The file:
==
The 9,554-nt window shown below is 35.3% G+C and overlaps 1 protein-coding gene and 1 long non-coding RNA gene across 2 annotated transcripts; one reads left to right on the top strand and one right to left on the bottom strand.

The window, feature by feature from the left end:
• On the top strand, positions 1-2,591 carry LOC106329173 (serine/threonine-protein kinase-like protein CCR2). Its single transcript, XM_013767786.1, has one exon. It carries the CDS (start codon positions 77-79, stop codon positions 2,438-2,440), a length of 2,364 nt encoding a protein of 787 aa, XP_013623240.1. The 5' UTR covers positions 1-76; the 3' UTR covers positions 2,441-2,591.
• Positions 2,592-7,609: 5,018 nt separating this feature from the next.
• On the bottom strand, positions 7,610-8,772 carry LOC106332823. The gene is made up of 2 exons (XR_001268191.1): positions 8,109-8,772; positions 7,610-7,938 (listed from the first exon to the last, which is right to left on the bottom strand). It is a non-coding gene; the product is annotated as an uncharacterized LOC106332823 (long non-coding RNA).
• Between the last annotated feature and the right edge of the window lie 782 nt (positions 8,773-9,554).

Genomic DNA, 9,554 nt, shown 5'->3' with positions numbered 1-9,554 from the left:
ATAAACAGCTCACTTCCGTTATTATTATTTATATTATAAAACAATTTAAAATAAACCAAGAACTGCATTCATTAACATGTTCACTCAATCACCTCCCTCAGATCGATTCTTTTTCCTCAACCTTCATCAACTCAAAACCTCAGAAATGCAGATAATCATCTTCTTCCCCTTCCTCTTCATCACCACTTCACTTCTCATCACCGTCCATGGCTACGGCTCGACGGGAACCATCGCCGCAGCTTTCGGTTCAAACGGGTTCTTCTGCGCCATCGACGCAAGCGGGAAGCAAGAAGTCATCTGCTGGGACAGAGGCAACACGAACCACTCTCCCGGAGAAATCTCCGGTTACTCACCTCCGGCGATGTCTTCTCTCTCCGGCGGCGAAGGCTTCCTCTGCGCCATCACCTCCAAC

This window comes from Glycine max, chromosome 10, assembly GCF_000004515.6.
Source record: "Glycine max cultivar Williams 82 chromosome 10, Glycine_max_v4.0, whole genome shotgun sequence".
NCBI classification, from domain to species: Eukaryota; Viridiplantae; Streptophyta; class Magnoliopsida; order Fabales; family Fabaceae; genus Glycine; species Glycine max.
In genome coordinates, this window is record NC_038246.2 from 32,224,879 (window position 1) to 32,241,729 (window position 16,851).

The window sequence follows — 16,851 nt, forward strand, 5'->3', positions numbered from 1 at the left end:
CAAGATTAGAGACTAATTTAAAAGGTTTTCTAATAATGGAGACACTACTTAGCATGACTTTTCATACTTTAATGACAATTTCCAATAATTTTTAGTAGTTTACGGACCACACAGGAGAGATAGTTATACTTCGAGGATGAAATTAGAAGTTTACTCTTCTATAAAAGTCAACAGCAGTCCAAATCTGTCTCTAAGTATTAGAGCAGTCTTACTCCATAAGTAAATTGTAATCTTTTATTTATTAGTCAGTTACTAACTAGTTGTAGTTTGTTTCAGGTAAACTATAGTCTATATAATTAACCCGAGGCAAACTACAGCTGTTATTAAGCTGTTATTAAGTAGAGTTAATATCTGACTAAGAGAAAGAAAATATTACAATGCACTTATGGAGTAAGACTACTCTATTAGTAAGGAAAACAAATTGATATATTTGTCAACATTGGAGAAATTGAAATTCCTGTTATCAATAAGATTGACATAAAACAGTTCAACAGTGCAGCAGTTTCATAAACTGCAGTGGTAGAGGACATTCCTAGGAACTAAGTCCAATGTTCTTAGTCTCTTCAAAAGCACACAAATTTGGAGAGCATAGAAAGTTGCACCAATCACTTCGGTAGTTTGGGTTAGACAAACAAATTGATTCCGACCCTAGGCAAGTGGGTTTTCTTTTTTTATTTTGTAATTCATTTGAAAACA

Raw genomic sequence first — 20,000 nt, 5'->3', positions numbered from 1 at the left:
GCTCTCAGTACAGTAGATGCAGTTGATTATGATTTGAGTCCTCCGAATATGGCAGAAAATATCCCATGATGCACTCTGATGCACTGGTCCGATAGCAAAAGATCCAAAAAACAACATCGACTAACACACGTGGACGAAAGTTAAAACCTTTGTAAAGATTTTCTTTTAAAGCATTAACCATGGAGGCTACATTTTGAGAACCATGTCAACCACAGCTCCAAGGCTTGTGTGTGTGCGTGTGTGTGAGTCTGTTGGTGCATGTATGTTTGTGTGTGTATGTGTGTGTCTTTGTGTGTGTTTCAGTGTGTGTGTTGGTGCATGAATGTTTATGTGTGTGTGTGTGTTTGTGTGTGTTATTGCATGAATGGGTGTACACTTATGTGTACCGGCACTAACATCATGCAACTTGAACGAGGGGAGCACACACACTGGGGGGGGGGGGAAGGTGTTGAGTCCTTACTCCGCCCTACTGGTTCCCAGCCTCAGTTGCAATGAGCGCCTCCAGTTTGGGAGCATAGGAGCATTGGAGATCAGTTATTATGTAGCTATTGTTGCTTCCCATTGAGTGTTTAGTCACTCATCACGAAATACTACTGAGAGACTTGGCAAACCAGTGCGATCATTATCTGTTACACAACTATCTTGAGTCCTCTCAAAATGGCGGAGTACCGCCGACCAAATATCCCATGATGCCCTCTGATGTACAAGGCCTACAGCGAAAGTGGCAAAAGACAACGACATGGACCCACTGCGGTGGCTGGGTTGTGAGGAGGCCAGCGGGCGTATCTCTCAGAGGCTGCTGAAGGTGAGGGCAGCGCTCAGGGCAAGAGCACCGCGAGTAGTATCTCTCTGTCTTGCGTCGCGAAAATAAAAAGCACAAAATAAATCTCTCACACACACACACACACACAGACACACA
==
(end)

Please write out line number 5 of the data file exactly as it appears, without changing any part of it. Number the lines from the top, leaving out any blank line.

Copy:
• On the bottom strand, positions 7,610-8,772 carry LOC106332823. The gene is made up of 2 exons (XR_001268191.1): positions 8,109-8,772; positions 7,610-7,938 (listed from the first exon to the last, which is right to left on the bottom strand). It is a non-coding gene; the product is annotated as an uncharacterized LOC106332823 (long non-coding RNA).